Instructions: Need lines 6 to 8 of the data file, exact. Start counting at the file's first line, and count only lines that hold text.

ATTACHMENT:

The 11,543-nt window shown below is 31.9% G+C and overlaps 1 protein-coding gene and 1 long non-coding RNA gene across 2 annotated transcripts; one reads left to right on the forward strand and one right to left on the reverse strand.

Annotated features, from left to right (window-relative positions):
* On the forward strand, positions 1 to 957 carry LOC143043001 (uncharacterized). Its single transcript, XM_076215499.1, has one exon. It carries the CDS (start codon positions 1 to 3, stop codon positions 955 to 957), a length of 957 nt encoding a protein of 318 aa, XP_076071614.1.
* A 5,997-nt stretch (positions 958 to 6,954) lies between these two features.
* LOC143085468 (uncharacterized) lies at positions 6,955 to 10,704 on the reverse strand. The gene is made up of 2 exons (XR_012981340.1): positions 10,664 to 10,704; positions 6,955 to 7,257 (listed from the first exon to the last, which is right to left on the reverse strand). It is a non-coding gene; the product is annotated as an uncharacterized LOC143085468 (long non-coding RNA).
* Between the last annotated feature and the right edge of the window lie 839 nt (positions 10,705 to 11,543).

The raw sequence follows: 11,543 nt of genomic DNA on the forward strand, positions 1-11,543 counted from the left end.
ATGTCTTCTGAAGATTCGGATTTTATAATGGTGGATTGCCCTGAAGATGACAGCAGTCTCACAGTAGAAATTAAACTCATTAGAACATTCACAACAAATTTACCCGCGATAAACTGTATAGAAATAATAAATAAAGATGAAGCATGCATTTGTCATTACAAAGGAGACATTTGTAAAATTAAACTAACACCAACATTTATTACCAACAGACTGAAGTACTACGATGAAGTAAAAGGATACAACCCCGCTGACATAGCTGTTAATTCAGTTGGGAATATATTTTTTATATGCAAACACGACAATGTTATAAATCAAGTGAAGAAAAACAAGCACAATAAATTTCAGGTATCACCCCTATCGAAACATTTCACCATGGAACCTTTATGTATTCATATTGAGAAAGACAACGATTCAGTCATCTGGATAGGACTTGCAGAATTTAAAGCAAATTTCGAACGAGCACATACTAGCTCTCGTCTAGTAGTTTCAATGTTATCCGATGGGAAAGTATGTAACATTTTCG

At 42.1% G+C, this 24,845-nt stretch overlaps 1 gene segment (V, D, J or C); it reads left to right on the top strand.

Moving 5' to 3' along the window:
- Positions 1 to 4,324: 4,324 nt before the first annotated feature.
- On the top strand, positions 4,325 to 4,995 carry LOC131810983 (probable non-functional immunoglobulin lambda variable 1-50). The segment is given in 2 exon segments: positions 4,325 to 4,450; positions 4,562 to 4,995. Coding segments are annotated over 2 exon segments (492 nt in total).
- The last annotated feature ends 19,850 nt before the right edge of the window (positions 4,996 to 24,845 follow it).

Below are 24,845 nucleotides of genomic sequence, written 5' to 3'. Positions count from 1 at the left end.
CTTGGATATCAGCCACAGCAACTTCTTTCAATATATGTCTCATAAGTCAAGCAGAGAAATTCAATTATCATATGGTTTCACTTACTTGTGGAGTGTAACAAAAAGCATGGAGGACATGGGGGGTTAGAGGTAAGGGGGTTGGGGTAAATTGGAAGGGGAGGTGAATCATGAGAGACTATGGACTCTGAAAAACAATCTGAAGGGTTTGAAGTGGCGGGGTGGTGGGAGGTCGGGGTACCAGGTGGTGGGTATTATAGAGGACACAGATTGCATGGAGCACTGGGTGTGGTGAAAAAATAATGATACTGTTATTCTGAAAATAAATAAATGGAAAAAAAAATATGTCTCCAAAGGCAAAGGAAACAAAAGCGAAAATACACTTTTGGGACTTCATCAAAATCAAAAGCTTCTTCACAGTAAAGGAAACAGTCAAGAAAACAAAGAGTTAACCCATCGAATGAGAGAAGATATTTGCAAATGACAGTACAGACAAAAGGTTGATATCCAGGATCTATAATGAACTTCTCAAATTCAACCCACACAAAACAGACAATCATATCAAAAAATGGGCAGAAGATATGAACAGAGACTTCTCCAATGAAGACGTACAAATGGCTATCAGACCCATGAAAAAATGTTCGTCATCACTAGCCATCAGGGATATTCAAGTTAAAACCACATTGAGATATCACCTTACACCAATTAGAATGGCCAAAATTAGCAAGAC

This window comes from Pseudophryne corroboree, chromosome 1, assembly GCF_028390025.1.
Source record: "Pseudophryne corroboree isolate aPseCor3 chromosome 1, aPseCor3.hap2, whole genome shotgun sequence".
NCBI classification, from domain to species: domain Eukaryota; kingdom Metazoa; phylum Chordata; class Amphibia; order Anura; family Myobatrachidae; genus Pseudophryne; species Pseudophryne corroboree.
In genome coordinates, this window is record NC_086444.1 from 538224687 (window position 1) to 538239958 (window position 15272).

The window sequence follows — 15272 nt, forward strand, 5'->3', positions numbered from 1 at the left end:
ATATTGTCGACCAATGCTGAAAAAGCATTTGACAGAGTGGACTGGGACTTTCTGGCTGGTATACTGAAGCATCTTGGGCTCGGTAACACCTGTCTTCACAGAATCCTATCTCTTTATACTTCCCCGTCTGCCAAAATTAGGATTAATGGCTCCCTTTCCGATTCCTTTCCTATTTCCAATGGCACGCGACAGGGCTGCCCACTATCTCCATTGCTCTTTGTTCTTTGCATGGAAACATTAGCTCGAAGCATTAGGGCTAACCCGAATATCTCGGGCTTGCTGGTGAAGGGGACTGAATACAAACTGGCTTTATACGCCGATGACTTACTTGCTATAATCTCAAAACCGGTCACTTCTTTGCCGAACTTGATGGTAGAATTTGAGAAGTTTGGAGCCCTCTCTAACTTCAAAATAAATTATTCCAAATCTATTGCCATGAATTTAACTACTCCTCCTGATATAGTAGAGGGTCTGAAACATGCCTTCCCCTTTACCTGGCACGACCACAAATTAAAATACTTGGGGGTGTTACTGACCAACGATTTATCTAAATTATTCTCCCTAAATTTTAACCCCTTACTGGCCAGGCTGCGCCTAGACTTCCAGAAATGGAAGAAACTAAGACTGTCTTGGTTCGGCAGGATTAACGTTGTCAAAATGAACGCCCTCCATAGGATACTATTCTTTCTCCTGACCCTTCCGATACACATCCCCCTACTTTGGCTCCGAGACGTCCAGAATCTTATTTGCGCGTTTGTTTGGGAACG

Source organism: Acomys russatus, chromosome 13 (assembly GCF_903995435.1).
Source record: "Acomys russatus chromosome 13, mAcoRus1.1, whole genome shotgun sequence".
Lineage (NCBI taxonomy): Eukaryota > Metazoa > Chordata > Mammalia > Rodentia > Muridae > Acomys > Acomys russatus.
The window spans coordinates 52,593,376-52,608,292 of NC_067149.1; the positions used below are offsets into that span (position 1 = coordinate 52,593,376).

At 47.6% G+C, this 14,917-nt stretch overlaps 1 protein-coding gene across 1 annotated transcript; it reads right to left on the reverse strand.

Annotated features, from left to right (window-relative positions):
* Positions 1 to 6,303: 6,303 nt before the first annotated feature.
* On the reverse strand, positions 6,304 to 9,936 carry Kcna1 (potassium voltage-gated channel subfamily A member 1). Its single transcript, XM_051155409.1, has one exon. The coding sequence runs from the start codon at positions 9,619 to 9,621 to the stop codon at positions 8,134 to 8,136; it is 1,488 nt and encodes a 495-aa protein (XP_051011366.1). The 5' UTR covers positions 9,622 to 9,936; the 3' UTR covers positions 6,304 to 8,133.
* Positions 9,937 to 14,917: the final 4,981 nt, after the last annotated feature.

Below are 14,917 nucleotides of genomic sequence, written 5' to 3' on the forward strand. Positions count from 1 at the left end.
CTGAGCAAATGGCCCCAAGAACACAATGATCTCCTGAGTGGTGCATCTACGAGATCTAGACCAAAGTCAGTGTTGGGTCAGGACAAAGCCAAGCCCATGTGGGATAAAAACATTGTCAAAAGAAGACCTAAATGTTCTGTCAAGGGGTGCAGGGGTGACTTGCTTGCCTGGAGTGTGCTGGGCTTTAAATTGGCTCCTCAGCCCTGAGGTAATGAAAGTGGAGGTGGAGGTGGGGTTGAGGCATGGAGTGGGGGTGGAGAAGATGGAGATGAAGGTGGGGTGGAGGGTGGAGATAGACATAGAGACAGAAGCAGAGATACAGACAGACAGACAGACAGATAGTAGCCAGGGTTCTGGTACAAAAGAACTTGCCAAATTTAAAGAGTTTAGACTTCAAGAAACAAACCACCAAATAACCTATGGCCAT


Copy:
* Between the last annotated feature and the right edge of the window lie 839 nt (positions 10,705 to 11,543).

The raw sequence follows: 11,543 nt of genomic DNA on the forward strand, positions 1-11,543 counted from the left end.
ATGTCTTCTGAAGATTCGGATTTTATAATGGTGGATTGCCCTGAAGATGACAGCAGTCTCACAGTAGAAATTAAACTCATTAGAACATTCACAACAAATTTACCCGCGATAAACTGTATAGAAATAATAAATAAAGATGAAGCATGCATTTGTCATTACAAAGGAGACATTTGTAAAATTAAACTAACACCAACATTTATTACCAACAGACTGAAGTACTACGATGAAGTAAAAGGATACAACCCCGCTGACATAGCTGTTAATTCAGTTGGGAATATATTTTTTATATGCAAACACGACAATGTTATAAATCAAGTGAAGAAAAACAAGCACAATAAATTTCAGGTATCACCCCTATCGAAACATTTCACCATGGAACCTTTATGTATTCATATTGAGAAAGACAACGATTCAGTCATCTGGATAGGACTTGCAGAATTTAAAGCAAATTTCGAACGAGCACATACTAGCTCTCGTCTAGTAGTTTCAATGTTATCCGATGGGAAAGTATGTAACATTTTCG